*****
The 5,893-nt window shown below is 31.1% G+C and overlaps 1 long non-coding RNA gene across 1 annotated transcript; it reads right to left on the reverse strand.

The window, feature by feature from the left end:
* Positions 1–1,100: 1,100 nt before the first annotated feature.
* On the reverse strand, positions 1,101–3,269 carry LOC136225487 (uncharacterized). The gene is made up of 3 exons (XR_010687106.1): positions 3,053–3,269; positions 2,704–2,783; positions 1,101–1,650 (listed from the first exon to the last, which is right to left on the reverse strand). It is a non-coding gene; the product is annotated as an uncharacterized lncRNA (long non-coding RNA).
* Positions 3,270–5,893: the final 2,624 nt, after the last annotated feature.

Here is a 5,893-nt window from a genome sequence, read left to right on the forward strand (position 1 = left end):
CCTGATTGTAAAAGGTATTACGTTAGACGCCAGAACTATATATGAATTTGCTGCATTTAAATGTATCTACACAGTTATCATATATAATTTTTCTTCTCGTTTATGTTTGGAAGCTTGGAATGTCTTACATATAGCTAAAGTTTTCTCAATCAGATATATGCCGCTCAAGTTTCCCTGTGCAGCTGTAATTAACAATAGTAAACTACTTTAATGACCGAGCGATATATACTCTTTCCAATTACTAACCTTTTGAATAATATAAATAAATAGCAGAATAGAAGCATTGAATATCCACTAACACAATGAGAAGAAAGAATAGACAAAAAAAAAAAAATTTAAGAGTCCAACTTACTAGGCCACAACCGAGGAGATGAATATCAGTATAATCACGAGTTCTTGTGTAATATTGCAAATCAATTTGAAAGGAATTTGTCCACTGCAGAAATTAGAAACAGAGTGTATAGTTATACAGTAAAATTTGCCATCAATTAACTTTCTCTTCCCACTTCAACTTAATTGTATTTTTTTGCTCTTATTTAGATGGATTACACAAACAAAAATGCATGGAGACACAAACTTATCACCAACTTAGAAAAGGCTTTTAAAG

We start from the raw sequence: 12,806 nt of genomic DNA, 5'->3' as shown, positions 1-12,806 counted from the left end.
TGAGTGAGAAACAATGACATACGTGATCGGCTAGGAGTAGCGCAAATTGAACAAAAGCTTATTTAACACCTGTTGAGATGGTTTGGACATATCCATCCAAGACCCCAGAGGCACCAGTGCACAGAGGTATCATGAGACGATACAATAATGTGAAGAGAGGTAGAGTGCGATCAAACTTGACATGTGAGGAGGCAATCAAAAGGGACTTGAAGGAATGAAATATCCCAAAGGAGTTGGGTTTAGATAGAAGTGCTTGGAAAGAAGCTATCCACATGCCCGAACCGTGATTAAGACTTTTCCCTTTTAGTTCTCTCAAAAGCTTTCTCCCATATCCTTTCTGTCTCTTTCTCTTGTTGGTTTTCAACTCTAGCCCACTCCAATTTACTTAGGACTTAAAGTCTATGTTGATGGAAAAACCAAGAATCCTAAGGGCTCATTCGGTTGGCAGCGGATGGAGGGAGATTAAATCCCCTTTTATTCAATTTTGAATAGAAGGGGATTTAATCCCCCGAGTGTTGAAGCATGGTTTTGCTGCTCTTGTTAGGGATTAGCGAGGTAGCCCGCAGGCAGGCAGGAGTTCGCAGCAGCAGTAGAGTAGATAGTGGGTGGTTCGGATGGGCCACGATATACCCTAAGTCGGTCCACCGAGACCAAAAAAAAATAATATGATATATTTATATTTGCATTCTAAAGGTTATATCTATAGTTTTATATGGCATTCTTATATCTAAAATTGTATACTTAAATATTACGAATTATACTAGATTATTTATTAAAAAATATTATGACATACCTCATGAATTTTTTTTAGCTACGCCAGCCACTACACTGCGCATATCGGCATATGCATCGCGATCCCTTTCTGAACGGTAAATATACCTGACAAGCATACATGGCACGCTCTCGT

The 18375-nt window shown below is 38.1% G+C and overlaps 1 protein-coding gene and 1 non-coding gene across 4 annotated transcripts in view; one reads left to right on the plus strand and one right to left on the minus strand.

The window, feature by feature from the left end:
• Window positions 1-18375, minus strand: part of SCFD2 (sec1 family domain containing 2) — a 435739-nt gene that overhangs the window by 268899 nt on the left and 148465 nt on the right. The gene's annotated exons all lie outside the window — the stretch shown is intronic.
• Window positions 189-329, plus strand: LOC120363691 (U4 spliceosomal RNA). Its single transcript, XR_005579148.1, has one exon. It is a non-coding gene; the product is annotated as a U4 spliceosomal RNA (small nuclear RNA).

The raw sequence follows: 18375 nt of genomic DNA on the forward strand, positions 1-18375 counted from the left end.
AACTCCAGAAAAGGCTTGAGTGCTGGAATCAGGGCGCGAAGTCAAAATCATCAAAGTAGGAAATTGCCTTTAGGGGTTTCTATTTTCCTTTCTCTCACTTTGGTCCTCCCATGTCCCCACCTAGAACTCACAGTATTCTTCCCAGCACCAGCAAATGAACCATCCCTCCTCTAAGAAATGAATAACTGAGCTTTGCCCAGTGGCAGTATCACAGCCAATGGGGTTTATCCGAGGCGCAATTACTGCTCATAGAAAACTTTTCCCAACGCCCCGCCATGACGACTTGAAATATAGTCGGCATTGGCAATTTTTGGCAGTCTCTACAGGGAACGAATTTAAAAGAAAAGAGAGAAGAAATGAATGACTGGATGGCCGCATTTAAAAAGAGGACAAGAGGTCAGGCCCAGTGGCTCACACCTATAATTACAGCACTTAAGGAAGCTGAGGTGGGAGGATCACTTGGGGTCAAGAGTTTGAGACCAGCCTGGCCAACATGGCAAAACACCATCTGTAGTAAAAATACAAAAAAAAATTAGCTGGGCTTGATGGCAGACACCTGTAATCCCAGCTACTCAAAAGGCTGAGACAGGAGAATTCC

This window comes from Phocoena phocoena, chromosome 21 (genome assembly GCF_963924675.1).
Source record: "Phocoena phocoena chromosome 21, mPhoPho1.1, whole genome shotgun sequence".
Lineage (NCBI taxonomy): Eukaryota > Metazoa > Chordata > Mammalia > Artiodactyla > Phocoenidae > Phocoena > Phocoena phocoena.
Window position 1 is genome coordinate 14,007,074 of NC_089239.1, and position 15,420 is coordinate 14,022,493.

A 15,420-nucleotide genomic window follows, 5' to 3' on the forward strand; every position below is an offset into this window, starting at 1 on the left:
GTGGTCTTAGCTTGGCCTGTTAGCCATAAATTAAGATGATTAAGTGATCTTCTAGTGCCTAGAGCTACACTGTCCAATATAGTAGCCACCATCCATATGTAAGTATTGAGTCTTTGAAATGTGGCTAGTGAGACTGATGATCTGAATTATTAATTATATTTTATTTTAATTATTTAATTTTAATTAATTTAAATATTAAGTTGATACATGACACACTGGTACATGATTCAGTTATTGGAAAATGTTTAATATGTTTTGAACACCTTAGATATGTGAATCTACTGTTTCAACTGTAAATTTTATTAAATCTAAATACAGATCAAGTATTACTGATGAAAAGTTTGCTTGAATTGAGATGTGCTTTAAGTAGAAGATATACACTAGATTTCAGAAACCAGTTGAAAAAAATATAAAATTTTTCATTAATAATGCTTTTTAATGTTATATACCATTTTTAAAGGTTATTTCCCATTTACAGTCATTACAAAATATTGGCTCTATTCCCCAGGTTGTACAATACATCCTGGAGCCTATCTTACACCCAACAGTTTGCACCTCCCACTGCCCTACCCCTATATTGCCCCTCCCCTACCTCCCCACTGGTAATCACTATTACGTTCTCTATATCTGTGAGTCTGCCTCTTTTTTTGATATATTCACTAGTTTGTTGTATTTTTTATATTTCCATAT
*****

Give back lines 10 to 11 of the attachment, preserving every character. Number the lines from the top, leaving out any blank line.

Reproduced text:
The 18375-nt window shown below is 38.1% G+C and overlaps 1 protein-coding gene and 1 non-coding gene across 4 annotated transcripts in view; one reads left to right on the plus strand and one right to left on the minus strand.

The window, feature by feature from the left end: